Andromeda ship, carrying explosives to Libya, has been seized by the Greek coast guard
The Turkish government of President Recep Tayyip Erdoğan has once again come under the renewed scrutiny of international monitors for a Libyan issue. On Jan. 10, 2018 another Libyan-bound ship carrying explosives from the country has been seized by the Greek coast guard, Islam Media Analysis refers. Speaking at a Security Council meeting on Jan. 22, 2018, Libyan representative to the UN Elmahdi S. Elmajerbi condemned the attempt to send explosives to Libya in the hold of a ship named the Andromeda and expressed hope that the Greek and Ankara would share the results of their investigations into these matters. He asked the UN panel of experts that monitors arms transfers under the sanctions regime established pursuant to Resolution 1970 (2011) to launch an investigation to shed light on the circumstances. He said his government stands strongly against whoever tries to destabilize the security and stability in Libya.
The ship set off from Turkey’s Mediterranean ports of Mersin and Iskenderun
The Tanzanian-flagged vessel with eight crewmembers set off from Turkey’s Mediterranean ports of Mersin and Iskenderun. It was carrying some 410 tons of explosives in 29 containers with detonators, ammonium nitrate and special gel. All materials that can be used in building bombs. The Greek coast guard intercepted the ship off the coast of the island of Crete and impounded it in the port of Heraklion. Although the bill of lading showed the cargo as loaded in Turkey and destined for Djibouti and Oman, the captain confessed that he was ordered to take the shipment to the Libyan city of Misrata. This incident is reminiscent of the case of a Bolivian-registered ship called the Haddad 1 that was seized in September 2015 by the Greek coast guard while transporting a concealed arms shipment from Turkey to Libya. Two containers of 5,000 weapons and 500,000 rounds of were found.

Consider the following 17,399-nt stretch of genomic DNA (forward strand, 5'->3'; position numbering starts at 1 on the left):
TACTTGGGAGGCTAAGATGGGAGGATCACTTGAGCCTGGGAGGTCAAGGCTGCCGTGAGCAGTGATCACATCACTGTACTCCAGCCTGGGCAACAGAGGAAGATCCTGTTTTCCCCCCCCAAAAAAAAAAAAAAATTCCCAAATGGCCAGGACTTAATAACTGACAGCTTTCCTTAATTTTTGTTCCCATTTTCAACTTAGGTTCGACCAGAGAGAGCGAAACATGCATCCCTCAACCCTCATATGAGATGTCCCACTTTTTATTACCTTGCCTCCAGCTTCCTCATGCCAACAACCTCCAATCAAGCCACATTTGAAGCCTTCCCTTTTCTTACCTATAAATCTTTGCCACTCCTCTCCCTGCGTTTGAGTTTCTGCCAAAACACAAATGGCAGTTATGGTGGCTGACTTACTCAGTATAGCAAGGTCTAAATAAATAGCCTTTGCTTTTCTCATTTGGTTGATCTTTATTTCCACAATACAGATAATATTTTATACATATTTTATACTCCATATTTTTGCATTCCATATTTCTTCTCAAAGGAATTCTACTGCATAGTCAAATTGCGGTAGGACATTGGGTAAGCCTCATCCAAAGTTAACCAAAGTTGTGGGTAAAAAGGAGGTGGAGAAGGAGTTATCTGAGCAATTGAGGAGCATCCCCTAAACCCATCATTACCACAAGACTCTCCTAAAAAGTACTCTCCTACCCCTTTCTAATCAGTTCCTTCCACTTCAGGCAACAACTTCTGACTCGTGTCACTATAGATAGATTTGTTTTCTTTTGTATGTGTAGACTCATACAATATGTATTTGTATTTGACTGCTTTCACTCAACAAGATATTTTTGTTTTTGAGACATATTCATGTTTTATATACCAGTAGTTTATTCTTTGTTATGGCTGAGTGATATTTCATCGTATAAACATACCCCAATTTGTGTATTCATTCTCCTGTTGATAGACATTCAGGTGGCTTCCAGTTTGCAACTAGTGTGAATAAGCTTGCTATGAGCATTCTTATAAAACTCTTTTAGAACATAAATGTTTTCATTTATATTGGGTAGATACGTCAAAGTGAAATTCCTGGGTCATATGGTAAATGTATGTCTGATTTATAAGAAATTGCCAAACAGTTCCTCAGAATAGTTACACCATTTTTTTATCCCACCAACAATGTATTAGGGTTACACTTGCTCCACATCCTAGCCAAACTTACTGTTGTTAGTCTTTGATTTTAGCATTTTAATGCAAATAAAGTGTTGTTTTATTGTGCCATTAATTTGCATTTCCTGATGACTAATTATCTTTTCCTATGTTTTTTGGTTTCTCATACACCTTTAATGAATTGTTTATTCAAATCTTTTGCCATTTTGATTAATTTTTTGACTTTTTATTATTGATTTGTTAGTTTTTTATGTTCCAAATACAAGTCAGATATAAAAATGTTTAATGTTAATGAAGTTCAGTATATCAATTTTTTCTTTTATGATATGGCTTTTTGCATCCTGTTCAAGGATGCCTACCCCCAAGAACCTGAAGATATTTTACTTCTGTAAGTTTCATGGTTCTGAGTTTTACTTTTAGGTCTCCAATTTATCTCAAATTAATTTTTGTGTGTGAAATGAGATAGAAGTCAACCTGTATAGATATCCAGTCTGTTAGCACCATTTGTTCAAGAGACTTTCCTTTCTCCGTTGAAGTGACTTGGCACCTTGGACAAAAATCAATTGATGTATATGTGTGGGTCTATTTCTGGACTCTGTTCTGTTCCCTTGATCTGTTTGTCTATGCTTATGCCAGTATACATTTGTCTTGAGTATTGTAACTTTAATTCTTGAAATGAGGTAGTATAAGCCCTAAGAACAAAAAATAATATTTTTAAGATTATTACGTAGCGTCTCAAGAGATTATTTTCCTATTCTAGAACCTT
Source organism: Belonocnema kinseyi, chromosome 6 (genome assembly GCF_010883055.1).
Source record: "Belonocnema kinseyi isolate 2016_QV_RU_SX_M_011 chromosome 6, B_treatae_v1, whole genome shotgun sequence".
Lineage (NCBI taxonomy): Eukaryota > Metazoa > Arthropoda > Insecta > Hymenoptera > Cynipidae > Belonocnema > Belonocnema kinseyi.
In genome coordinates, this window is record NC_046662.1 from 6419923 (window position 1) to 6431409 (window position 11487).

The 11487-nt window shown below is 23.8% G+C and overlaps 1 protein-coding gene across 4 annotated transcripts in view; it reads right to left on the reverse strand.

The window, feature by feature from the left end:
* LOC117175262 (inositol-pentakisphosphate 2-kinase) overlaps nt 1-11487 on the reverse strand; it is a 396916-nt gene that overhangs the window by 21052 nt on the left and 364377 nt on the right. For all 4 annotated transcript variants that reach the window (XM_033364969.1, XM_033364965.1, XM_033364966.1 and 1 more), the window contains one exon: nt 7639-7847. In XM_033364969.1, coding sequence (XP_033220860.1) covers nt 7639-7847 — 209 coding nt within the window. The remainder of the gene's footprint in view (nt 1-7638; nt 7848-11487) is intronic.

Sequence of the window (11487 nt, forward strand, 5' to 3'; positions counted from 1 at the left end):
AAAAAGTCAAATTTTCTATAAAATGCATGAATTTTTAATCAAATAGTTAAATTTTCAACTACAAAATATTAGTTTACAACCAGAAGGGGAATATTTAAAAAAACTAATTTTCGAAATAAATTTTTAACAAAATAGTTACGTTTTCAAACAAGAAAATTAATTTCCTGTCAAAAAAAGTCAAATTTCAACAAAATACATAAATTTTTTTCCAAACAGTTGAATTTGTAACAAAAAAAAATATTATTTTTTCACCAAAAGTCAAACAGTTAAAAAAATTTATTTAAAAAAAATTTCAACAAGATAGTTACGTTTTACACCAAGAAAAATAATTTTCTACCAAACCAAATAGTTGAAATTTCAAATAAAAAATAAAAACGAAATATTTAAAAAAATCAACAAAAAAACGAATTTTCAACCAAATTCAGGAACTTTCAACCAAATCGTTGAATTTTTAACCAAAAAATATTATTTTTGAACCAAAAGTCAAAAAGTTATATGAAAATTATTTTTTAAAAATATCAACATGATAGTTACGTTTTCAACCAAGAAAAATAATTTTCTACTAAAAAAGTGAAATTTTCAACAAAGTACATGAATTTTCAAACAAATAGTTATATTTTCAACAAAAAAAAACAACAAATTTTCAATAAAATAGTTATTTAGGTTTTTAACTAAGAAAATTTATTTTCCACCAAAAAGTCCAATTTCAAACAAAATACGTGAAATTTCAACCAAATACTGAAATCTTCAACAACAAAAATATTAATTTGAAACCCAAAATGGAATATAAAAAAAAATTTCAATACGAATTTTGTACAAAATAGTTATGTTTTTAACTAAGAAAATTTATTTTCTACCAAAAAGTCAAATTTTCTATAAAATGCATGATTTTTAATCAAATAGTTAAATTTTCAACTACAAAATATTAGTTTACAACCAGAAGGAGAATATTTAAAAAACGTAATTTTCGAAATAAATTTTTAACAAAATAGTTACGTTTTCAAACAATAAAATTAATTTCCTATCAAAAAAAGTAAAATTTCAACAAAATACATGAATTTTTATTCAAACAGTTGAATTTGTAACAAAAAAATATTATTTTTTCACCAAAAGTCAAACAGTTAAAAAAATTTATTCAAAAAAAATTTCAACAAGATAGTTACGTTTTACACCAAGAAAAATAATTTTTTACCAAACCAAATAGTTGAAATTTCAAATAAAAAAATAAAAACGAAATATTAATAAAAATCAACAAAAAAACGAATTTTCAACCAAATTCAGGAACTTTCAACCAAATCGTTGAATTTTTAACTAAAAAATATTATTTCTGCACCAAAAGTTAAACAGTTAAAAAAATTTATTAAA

It’s not the first incident of this kind. Is reminiscent of the case of the Haddad 1, that was seized in September 2015
Turkish authorities tried to mislead on the facts of the shipment. Initially, the Turkish government claimed the arms were destined for Lebanon and the ammunition for the Sudanese police. However, an inspection revealed no evidence to support this claim but rather contradictory evidence in the form of a nautical chart from the bridge and the cargo manifest, which indicated the shipment was bound for Libya, especially Misrata. The testimony of crewmembers also corroborated this account. Ankara changed its story when challenged, and this time claimed “hunting rifles/cartridges, pistol blanks and rubber bullets” are not subject to sanctions and that they did not require a license, either. The UNSC sanctions committee did not agree with that assessment, stressing that they, too, were subject to restrictions.